Reasons why you should not speak to the police

A law professor released a book after a lecture he gave went viral warning people away from talking to the police, ever. Many people are tricked by the false narrative that police are there to find the truth. Not all police take that neutral approach to a criminal investigation. A lot of investigating officers question people to locate the perpetrator, not to eliminate innocent witnesses or bystanders. As a result, many innocent people accidentally implicate themselves.

The professor argues that the criminal justice system is more focused on arresting and convicting people, so it is stacked against anyone who speaks to the police. The professor warns anyone who is ever talking to the police only to give them your name and a curt explanation of what you are doing (you are legally obligated to answer those questions) but to volunteer no additional information.

The professor cites a recent Supreme Court case, which allows prosecutors to submit to the jury a person asserting his Fifth Amendment right against self-incrimination as evidence that that person is guilty. The professor argues that allowing prosecutors to take this position undermines the very purpose of the law, to protect innocent people and prevent the government from forcing people to testify against themselves.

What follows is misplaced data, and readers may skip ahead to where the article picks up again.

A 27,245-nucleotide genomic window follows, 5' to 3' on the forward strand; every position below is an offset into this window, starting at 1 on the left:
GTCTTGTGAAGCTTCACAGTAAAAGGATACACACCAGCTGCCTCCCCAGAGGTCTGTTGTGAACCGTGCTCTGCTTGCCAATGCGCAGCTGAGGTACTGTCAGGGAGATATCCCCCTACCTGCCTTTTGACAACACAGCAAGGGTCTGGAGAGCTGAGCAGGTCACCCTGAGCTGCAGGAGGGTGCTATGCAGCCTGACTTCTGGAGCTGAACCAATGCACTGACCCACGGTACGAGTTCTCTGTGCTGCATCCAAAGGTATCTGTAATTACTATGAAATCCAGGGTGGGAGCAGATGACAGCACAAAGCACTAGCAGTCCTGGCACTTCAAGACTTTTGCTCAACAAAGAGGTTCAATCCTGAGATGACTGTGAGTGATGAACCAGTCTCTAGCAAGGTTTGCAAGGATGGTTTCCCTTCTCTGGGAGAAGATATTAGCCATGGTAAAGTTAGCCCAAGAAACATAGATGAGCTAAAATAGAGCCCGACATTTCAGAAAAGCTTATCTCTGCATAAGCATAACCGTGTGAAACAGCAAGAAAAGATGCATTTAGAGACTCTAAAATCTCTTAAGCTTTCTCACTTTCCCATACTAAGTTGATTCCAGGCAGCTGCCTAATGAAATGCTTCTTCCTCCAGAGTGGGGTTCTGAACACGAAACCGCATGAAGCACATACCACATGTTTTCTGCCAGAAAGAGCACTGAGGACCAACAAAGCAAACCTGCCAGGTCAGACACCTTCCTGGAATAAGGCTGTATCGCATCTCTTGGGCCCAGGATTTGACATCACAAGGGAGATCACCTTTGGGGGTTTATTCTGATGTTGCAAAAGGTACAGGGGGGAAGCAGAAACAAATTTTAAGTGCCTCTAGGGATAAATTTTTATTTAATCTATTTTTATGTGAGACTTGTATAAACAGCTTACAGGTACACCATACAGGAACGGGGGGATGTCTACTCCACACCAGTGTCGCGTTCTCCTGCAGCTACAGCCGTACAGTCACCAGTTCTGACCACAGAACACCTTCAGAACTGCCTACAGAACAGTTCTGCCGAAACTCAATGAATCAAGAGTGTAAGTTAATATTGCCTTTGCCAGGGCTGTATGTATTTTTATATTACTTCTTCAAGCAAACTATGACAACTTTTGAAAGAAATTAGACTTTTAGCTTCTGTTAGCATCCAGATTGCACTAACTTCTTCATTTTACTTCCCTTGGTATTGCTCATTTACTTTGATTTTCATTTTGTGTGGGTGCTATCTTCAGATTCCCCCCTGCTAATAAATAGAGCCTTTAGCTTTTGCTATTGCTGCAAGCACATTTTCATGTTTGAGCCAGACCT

Due to this law, the professor argues, you should never share anything with the police ? including that you are asserting your Fifth Amendment rights. Just refuse to respond except that you would like to speak to an attorney.

Some detractors argue that his book is merely a blueprint for criminals to avoid justice. But the professor counters that career criminals already understand the game. That more innocent people are trapped by police interrogation tactics than career criminals because they are wise to the police tricks.

If you were arrested for a felony, then you should refrain from sharing anything with the police or anyone else in your holding cell. You should only speak to your defense attorney when he arrives. A defense lawyer can freely listen to you and will not share your thoughts.